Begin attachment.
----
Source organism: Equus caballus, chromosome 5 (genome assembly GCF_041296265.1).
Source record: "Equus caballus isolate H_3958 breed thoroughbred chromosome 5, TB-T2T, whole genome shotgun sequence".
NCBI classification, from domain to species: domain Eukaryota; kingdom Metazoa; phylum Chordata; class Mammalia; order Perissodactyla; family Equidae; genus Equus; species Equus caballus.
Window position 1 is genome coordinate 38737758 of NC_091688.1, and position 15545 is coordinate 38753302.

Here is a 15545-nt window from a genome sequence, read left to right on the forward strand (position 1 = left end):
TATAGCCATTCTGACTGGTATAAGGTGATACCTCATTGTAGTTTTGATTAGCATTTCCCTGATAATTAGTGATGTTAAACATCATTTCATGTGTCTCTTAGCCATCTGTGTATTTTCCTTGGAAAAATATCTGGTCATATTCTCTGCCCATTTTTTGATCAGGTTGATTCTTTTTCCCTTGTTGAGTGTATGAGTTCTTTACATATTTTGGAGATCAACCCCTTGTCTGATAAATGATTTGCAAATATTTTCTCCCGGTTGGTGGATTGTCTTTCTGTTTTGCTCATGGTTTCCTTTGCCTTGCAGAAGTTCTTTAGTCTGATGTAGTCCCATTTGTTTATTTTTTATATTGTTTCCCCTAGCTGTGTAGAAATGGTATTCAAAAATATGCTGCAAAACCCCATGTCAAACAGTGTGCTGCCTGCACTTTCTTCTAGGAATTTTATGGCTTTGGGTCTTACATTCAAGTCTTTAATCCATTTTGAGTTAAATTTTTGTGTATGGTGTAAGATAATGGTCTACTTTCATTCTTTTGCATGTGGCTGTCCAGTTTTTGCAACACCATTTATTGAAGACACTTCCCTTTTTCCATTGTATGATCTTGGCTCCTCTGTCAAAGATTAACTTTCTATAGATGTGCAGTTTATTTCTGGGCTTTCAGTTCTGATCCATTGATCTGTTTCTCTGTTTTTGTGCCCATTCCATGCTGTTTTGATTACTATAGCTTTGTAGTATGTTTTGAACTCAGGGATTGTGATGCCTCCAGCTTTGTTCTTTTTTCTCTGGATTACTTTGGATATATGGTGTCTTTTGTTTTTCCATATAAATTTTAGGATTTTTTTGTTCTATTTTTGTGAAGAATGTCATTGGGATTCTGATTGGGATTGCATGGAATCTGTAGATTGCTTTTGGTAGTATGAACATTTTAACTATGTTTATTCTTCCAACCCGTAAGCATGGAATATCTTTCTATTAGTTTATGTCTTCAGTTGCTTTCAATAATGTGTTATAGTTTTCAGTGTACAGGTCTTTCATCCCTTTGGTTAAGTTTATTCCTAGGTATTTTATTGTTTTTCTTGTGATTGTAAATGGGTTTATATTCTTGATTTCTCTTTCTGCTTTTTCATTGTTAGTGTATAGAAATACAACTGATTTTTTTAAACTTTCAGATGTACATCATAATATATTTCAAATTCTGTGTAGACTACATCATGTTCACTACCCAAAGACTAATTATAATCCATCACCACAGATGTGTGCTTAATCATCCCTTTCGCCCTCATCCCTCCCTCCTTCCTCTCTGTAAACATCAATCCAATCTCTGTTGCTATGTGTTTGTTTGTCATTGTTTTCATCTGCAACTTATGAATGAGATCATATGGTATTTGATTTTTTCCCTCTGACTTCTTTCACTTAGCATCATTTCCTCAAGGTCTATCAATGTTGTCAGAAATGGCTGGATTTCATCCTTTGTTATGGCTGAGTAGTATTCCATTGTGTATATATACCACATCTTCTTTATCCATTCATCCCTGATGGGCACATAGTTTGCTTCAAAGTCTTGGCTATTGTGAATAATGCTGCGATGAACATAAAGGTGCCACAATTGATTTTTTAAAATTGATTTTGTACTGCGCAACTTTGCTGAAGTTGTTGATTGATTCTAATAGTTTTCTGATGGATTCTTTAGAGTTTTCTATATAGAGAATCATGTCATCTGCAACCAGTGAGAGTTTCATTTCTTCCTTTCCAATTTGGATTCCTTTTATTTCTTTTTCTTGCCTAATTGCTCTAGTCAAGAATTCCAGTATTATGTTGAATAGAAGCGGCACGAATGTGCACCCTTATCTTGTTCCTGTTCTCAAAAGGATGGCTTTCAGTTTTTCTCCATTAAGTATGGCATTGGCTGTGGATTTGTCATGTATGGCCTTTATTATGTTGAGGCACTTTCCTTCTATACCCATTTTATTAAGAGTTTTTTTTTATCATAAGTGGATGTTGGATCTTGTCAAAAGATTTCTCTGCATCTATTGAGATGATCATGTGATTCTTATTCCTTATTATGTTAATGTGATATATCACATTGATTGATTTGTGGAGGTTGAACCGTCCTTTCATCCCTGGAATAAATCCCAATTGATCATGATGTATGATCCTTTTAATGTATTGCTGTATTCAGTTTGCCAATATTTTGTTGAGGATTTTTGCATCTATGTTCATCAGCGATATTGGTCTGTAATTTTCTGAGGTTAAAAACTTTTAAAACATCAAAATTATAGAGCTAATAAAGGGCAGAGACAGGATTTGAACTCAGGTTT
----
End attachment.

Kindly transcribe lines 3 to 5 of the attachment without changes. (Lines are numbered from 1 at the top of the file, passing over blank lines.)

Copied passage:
NCBI classification, from domain to species: domain Eukaryota; kingdom Metazoa; phylum Chordata; class Mammalia; order Perissodactyla; family Equidae; genus Equus; species Equus caballus.
Window position 1 is genome coordinate 38737758 of NC_091688.1, and position 15545 is coordinate 38753302.

Here is a 15545-nt window from a genome sequence, read left to right on the forward strand (position 1 = left end):